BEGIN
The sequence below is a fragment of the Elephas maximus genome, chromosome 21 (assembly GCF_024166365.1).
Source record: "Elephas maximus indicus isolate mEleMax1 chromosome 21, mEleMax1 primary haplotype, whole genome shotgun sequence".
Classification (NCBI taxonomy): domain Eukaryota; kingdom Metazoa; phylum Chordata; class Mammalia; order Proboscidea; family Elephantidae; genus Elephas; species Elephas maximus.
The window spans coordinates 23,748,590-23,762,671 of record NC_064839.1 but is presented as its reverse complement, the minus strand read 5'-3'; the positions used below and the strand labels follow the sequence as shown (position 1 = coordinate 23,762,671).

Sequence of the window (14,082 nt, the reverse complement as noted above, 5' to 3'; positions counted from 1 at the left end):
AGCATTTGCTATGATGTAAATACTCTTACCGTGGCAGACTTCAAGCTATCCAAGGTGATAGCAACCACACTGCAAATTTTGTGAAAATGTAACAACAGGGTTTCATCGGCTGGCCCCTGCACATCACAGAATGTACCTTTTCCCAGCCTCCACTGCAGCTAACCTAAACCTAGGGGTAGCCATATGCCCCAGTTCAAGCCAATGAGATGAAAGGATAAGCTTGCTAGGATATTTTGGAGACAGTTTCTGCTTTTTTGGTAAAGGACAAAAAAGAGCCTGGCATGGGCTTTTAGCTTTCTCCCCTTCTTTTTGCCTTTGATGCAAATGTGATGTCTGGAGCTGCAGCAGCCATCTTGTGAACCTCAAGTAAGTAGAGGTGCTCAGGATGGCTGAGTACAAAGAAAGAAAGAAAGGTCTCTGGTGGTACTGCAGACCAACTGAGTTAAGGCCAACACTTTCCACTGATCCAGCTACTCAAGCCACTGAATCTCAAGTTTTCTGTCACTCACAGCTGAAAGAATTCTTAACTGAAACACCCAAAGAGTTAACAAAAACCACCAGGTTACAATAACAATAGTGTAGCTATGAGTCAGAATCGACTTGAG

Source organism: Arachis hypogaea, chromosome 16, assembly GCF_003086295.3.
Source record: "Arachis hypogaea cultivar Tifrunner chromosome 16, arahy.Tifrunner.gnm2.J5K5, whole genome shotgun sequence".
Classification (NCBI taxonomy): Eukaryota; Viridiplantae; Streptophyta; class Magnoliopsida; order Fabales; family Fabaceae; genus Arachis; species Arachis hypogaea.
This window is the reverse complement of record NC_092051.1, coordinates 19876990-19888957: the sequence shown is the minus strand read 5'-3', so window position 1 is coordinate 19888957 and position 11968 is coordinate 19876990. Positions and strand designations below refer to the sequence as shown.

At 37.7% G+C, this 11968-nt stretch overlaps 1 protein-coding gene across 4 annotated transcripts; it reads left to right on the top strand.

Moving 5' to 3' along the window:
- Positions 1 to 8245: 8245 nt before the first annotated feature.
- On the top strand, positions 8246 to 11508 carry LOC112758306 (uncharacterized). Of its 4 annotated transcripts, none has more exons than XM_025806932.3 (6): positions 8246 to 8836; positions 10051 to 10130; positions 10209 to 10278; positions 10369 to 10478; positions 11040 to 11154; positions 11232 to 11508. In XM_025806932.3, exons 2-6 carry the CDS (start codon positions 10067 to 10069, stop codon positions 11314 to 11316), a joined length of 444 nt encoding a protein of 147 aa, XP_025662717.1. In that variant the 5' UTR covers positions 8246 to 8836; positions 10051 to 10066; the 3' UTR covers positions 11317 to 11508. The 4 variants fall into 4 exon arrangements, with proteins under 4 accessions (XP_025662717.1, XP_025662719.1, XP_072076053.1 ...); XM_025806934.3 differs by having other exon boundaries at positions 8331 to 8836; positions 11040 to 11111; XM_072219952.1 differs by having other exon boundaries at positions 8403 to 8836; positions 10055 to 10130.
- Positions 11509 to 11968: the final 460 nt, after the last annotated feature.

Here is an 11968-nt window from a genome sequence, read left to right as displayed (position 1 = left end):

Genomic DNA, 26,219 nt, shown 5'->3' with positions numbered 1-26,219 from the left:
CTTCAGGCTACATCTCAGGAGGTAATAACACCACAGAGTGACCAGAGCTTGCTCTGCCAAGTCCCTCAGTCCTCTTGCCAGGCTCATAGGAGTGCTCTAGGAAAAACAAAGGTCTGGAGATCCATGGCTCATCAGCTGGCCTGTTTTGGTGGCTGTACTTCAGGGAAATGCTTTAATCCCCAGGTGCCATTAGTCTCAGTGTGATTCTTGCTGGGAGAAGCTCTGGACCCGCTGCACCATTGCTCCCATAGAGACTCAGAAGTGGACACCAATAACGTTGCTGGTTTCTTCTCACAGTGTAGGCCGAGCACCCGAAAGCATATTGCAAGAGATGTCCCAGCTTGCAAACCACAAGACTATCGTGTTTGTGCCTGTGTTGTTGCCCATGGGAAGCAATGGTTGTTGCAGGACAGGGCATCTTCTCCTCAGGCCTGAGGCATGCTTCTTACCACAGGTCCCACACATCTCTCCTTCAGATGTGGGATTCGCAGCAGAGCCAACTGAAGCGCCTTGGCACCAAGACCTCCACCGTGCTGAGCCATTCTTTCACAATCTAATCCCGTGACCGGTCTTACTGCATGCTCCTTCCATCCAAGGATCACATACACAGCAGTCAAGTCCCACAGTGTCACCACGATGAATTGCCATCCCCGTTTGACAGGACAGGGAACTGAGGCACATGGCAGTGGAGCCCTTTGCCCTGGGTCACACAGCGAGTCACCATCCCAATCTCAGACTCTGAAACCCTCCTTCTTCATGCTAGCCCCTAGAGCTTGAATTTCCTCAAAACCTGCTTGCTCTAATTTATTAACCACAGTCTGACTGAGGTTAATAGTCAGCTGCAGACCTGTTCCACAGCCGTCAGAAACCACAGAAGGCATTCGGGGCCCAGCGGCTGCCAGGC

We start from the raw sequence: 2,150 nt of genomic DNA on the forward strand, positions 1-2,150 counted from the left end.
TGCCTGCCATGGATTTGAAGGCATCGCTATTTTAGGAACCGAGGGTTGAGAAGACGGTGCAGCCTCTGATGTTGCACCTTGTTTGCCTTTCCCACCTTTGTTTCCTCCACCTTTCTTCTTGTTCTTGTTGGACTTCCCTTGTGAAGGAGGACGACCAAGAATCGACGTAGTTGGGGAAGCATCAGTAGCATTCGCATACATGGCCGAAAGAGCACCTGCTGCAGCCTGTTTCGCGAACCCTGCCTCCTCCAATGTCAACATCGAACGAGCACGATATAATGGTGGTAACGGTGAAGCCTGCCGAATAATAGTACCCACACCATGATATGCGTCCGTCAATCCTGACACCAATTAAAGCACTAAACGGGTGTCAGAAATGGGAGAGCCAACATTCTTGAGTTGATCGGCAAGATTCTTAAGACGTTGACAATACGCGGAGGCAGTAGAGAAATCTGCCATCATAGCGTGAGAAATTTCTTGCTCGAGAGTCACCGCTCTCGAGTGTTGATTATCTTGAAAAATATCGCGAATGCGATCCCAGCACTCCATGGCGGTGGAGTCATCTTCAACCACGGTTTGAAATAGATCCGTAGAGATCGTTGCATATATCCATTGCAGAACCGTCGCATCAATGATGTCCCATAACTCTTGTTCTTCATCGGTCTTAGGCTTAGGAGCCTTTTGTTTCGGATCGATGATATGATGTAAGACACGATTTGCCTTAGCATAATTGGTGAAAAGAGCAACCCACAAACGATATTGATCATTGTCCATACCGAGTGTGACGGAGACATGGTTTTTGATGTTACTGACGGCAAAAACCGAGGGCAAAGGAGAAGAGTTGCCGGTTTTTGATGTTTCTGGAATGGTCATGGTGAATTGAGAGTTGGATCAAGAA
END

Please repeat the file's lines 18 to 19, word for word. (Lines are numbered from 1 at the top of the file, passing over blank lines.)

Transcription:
CTTCAGGCTACATCTCAGGAGGTAATAACACCACAGAGTGACCAGAGCTTGCTCTGCCAAGTCCCTCAGTCCTCTTGCCAGGCTCATAGGAGTGCTCTAGGAAAAACAAAGGTCTGGAGATCCATGGCTCATCAGCTGGCCTGTTTTGGTGGCTGTACTTCAGGGAAATGCTTTAATCCCCAGGTGCCATTAGTCTCAGTGTGATTCTTGCTGGGAGAAGCTCTGGACCCGCTGCACCATTGCTCCCATAGAGACTCAGAAGTGGACACCAATAACGTTGCTGGTTTCTTCTCACAGTGTAGGCCGAGCACCCGAAAGCATATTGCAAGAGATGTCCCAGCTTGCAAACCACAAGACTATCGTGTTTGTGCCTGTGTTGTTGCCCATGGGAAGCAATGGTTGTTGCAGGACAGGGCATCTTCTCCTCAGGCCTGAGGCATGCTTCTTACCACAGGTCCCACACATCTCTCCTTCAGATGTGGGATTCGCAGCAGAGCCAACTGAAGCGCCTTGGCACCAAGACCTCCACCGTGCTGAGCCATTCTTTCACAATCTAATCCCGTGACCGGTCTTACTGCATGCTCCTTCCATCCAAGGATCACATACACAGCAGTCAAGTCCCACAGTGTCACCACGATGAATTGCCATCCCCGTTTGACAGGACAGGGAACTGAGGCACATGGCAGTGGAGCCCTTTGCCCTGGGTCACACAGCGAGTCACCATCCCAATCTCAGACTCTGAAACCCTCCTTCTTCATGCTAGCCCCTAGAGCTTGAATTTCCTCAAAACCTGCTTGCTCTAATTTATTAACCACAGTCTGACTGAGGTTAATAGTCAGCTGCAGACCTGTTCCACAGCCGTCAGAAACCACAGAAGGCATTCGGGGCCCAGCGGCTGCCAGGC

We start from the raw sequence: 2,150 nt of genomic DNA on the forward strand, positions 1-2,150 counted from the left end.